The other things I’d point you — again, think about worst-case scenario — is that the value of our real estate, again, is very, very attractive because it gives good locations, it’s the newest portfolio in many of these — in these jurisdictions. And another data point is if you look at our pricing, so you look at our cost per day, if you look at our supplemental release last night, it’s at about $80 per man-day. That’s about an 8% increase over the last 2 years, and it’s about a 5.5% increase in the last year. So the pricing on our real estate continues to improve. And again, I think that shows the value of our facilities.

The final thing I’d say again, just showing the value of our real estate, is that we had flips here in last few years, a couple of facilities that were the Safety segment to the Property segment. And both those contracts, if you just look at earnings from a dollar perspective, the earnings is actually better than we owned — when we owned and managed the facilities ourselves.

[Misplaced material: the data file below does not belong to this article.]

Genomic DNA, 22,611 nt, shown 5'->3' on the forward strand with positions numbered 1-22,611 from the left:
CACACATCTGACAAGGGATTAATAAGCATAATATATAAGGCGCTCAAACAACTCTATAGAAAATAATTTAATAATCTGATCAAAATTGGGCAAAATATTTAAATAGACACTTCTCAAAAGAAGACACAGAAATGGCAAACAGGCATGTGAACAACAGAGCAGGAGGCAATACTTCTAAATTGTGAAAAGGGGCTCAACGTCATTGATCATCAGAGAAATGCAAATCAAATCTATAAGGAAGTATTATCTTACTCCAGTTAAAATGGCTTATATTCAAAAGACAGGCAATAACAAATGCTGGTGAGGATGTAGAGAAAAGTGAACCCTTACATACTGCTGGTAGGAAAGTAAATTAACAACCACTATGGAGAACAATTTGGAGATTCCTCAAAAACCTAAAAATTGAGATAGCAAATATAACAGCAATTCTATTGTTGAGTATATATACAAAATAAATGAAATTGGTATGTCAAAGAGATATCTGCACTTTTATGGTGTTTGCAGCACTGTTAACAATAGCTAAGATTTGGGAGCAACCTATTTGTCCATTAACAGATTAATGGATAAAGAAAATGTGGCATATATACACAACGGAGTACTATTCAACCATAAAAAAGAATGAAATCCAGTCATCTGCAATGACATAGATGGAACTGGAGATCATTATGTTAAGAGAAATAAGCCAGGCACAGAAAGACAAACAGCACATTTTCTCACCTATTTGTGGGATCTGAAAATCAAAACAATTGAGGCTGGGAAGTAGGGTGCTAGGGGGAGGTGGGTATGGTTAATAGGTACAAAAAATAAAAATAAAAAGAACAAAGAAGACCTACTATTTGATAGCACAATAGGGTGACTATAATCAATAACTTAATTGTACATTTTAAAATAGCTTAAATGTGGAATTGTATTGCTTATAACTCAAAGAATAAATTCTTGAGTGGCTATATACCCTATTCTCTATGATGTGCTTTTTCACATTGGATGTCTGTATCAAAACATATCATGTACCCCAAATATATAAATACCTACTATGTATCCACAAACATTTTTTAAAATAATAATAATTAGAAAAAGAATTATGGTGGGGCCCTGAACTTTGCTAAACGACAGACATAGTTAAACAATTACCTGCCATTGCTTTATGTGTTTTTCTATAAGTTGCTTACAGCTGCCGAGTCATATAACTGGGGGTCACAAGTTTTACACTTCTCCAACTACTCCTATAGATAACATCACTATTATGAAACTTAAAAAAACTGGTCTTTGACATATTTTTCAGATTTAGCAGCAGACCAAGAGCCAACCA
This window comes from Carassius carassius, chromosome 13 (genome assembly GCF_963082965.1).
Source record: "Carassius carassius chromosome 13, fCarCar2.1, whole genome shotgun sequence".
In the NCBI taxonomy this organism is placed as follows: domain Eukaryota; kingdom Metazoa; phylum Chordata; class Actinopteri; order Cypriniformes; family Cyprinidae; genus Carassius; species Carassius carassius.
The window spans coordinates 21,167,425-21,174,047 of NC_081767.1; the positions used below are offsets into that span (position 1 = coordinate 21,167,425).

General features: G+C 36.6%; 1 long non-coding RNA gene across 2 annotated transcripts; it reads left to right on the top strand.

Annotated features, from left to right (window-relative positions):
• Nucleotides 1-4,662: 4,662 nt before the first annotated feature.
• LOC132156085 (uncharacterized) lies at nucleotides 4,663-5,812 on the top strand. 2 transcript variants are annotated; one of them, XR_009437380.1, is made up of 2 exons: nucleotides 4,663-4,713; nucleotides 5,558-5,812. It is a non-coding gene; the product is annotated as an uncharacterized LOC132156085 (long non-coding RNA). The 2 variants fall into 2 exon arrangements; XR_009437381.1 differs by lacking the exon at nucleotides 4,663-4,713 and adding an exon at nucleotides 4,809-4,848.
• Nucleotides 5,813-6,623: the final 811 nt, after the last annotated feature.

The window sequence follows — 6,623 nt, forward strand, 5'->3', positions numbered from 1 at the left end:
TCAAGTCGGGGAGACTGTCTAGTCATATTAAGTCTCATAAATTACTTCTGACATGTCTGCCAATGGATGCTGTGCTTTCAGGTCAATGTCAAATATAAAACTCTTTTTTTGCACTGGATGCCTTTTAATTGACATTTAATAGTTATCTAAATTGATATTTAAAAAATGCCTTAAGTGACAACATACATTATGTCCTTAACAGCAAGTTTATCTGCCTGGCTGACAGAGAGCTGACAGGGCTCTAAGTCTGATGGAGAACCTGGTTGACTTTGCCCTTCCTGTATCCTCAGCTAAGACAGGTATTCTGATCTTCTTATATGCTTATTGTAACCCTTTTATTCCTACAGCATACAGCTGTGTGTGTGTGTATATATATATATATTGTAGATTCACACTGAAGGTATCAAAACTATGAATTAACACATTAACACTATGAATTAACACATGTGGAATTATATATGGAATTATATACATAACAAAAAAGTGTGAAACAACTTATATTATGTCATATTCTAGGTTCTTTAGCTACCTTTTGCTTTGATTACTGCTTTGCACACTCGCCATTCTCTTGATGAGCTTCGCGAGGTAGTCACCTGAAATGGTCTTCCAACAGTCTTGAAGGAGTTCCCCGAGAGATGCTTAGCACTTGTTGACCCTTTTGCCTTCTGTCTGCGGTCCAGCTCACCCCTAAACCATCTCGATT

So again, worst-case scenario, maybe in the case where they don’t want privatization but they need our real estate, and a purchase or a lease of that real estate actually is going to be a net positive for the company, because there is no alternatives and we could be a lot quicker and easier to give them access to capacity versus them trying to do it on their own.

Jordan Sherman - Ranger Global Real Estate Advisors